posted by Unicorn on the cob at 10:19 PM on January 27, 2015 [1 favorite]


I'd also keep in mind that people tend to be much more rude from the "displacement" of texting/email (i.e., they are not complaining to an actual human in front of them), so take text complaints with that small grain of salt.
posted by kuanes at 6:32 AM on January 28, 2015


I agree that you should not try to read tone into emails. I know this and yet, just this week received an email that I vacillated between acceptance and defensiveness. I then had an opportunity to run into the person that sent me the email and the experience was vastly different. That person was genuinely trying to give a head's up and was not only sympathetic to the situation, but actually empathetic. Now, will that be true of all the emails you receive, of course not, but try and stick with just the information as stated. I would then be very professional and matter-of-fact with your team and triage the highest priority concerns. I would put safety/bullying at the top, and follow that with concerns that are raised by multiple parents. You could mentally triage this yourself, but I would highly consider presenting a bare list (not the full text) to your team of caregivers and encourage triaging as a task to do together. I could see this as team-building and solving some of those rough spots you mention. As a bonus it might also help you get these worries from re-circulating in your brain, as it will be part of a team effort and a more neutral tone.
posted by dawg-proud at 8:42 AM on January 28, 2015


For bringing them up with your team, consider tracking trends, such as "we got six comments about minor safety issues and one comment about nap time." If you track trends over time, you can ask the team to start tracking the most pressing issues and you don't have to share the specifics.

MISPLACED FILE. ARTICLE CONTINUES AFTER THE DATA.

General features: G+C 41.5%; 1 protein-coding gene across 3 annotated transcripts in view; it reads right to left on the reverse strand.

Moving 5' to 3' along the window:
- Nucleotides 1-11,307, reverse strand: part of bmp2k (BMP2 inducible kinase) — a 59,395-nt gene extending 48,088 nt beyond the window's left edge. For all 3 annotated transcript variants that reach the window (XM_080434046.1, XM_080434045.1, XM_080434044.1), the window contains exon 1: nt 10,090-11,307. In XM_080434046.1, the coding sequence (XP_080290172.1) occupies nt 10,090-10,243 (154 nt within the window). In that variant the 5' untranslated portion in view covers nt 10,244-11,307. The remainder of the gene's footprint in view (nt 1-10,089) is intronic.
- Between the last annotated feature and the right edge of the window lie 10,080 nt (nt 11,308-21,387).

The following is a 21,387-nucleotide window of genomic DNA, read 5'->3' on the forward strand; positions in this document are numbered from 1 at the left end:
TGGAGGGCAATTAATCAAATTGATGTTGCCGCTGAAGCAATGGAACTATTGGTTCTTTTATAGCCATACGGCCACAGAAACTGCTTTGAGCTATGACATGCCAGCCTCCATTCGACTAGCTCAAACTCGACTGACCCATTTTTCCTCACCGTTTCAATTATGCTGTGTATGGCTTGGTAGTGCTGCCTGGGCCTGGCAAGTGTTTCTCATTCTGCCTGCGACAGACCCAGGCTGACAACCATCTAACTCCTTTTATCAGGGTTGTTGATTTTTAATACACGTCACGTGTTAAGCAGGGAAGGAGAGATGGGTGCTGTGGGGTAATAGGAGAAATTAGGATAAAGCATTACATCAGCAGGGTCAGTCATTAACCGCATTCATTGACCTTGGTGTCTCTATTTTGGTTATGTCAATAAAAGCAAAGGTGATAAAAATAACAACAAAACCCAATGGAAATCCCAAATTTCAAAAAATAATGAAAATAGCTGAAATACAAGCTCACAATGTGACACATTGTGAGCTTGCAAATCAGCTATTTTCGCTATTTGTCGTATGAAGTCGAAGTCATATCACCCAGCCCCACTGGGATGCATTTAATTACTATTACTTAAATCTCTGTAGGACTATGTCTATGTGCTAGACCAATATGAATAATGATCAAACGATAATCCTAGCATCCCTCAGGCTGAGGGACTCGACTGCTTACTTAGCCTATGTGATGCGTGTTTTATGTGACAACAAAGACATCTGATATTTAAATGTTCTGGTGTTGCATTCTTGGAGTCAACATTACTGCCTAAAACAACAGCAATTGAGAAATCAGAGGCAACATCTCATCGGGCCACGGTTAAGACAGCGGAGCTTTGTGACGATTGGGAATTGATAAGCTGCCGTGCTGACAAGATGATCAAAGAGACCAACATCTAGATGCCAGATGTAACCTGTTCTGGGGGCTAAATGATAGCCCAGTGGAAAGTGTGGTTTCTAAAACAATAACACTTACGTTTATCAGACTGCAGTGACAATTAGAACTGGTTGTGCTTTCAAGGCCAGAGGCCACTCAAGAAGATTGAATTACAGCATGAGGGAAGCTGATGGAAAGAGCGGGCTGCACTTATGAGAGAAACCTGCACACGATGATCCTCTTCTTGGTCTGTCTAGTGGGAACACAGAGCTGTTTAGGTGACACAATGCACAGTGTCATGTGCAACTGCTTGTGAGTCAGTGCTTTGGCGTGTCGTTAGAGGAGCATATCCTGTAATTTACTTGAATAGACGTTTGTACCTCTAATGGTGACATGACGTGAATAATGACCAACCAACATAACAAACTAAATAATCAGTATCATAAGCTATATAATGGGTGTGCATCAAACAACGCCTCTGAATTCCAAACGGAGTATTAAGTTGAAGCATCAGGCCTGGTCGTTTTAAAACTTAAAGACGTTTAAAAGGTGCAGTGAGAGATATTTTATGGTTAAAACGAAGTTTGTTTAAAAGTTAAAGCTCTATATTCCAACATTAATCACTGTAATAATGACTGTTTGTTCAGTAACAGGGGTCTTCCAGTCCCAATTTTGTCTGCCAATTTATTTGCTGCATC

posted by CMcG at 1:00 PM on January 28, 2015


I do ecomm and most complaints/problems are in writing like this.

I've never had a kid in day care but I'd assume that if they were REALLY angry/scared about their kid's treatment they'd be calling or blowing up a daycare worker on the spot?

Nthing that people enjoy writing nastygrams, and that tone is difficult, nay, impossible to tell in it.The process of writing the complaint is probably more important to them than the response, in a way. I mean, you've got to take care of it, but they probably aren't micro-analyzing tone like you might think.

Don't take it personally, and don't let your pride get in the way of doing whatever it (reasonably) takes to placate them. If your complaints are 1% of your business and you give 100% of your complaints a free day of daycare, a gift, or some other token of apology or placation, then your cost of doing this is probably about 1% of your operating costs. Pay it and smile. Obviously, it's up to your managers what you actually do for angry customers, but I'm just saying that as a philosophy.

In time you will develop a repertoire of semi-canned responses and learn to personalize them and do whatever is needed. You will also develop , hopefully, a better sense of what internal change might actually be needed. In my case, for example, x% complain about shipping times, and sometimes orders get lost or are defective, and there isn't much I can do to change that, but if orders are ever incorrect then correction is needed, fast.
posted by randomkeystrike at 2:30 PM on January 28, 2015


It may seem counter-intuitive, or scary, or just awful for some people (especially if maybe you're younger and didn't grow up relying on the phone as much as us oldies did), but I deal with my nastiest nastygrams with a return phone call. Learned that the hard way when occasionally my email responses inadvertently escalated the situation because, as you've seen, tone can be misinterpreted both ways. I've been pleasantly surprised at how quickly a situation can be diffused with actual conversation. Added bonus is, you knock it out and don't have the anxiety of wondering if they will respond to your response.
posted by Sweetie Darling at 5:20 PM on January 28, 2015 [1 favorite]


« Older How to make use of a professional organization?   |   Place to work in downtown Chicago? Newer »
This thread is closed to new comments.